Joe Biden made headlines Monday when he told an audience, if elected president, he would nominate Barack Obama to the U.S. Supreme Court — if the former president would accept it.
Asked in Washington, Iowa, whether he would name to the high court the man he served as vice president from 2009-17, Biden replied without hesitation: "If he'd take it, yes."
A check of presidential historians by Newsmax found Biden's promise is not only unique but unprecedented. Never in the history of presidential campaigns has a presidential candidate actually named who he would nominate to the Supreme Court if elected.
Asked by Newsmax if he could cite a similar statement by a presidential candidate naming his choice for the Supreme Court, historian Donald Critchlow, head of the Program for Political History and Leadership at Arizona State University, replied: "No, but if you are trying to hang on the coattails of your predecessor, [Biden’s move] is not a bad political ploy."
"Not off the top of my head," replied Henry Olsen of the Center for Ethics and Public Policy when we asked if he could name a past presidential candidate making such a statement before his election.
"I can't recall anything similar in terms of a public declaration," said David Pietrusza, author of seven books on presidential election years and the critically acclaimed "TR's Last War." "It seems extraordinarily rash, with a hint of trying to curry Obama's favor during the 2020 process."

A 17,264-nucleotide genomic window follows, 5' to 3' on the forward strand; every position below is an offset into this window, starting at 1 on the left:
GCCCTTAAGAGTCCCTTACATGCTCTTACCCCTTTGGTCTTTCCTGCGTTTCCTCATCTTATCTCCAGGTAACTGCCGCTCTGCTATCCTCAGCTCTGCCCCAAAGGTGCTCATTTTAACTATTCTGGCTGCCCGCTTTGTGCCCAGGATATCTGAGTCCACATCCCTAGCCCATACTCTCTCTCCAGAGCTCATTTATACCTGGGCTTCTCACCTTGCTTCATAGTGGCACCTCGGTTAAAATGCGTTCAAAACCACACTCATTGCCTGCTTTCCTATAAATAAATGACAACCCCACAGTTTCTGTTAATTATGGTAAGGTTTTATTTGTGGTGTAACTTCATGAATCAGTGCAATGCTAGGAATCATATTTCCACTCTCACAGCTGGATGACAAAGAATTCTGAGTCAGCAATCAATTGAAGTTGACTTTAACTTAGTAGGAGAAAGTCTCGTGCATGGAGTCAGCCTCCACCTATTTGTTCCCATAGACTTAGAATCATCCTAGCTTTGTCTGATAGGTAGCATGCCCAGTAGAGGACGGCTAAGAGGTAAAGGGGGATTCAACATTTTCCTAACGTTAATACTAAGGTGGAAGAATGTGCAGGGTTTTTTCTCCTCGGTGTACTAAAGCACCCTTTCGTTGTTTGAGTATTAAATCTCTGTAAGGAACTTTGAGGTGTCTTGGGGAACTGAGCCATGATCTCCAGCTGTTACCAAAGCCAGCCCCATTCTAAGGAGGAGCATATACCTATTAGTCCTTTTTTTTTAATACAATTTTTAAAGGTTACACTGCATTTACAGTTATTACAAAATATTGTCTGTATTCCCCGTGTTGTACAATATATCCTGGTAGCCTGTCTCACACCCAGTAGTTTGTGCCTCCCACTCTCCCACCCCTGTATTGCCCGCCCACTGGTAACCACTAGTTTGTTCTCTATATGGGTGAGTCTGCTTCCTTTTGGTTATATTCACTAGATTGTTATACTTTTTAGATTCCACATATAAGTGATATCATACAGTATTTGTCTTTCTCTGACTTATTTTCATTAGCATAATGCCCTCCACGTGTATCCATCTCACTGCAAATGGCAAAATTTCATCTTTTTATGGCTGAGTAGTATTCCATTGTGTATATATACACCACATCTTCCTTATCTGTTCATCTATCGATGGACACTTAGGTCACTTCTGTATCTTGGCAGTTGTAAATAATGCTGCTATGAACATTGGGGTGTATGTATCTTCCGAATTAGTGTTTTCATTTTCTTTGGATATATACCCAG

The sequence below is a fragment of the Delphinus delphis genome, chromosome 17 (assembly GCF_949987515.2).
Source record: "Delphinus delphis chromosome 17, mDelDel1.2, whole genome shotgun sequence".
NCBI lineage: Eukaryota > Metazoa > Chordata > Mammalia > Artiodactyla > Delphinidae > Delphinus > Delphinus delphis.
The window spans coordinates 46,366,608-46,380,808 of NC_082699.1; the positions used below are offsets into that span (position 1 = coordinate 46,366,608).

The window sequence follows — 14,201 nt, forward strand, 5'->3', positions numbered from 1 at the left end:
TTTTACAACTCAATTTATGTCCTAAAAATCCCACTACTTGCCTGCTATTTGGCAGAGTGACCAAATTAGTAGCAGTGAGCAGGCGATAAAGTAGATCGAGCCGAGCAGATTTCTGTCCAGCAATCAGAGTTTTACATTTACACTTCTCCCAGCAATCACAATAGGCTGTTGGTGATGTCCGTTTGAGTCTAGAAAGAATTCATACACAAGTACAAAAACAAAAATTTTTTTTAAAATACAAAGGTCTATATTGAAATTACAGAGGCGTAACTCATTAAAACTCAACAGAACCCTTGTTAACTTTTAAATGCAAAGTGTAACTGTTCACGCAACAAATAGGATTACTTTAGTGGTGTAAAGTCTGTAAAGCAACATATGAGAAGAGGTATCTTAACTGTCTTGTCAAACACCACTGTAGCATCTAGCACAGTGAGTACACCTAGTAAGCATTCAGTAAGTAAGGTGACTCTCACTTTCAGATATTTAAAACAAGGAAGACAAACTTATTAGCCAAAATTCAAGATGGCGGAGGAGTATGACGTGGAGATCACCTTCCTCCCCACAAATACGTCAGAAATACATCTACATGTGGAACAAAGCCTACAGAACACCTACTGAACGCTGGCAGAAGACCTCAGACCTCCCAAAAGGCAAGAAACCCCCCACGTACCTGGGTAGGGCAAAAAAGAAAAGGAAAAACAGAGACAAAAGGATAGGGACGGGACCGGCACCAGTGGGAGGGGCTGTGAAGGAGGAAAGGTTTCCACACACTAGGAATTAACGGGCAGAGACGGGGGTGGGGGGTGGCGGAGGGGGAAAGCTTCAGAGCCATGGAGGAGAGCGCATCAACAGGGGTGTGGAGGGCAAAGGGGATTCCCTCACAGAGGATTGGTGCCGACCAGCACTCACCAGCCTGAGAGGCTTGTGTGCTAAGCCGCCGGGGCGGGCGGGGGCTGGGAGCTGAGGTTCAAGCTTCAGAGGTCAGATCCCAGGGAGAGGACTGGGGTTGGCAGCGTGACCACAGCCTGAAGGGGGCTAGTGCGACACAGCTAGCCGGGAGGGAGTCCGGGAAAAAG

But Pietrusza did point out, in 1916, "Woodrow Wilson privately put out a feeler to Associate Justice Charles Evans Hughes that if Hughes remained on the high court, Wilson would elevate him to chief justice. This was to prevent the Republican Hughes from leaving the bench and opposing the Democrat Wilson as that year's Republican nominee. The ploy didn't work as Hughes possessed too much integrity."
(Justice Hughes resigned from the bench in '16 to accept the Republican presidential nomination and lost a tight race to Wilson that fall.)
As a candidate in 2016, Donald Trump did say he would choose his justices from a list of 21 potential high-court candidates the Heritage Foundation and Federalist Society assisted him with in compiling in May of '16 and expanded in September of that year.
The two justices named to the court by Trump — Neil Gorsuch and Brett Kavanagh— both came from the list. But Trump supporters are quick to point out the president never promised to appoint any one specific jurist from the list in the event of a Supreme Court vacancy.
John Gizzi is chief political columnist and White House correspondent for Newsmax. For more of his reports, Go Here Now.
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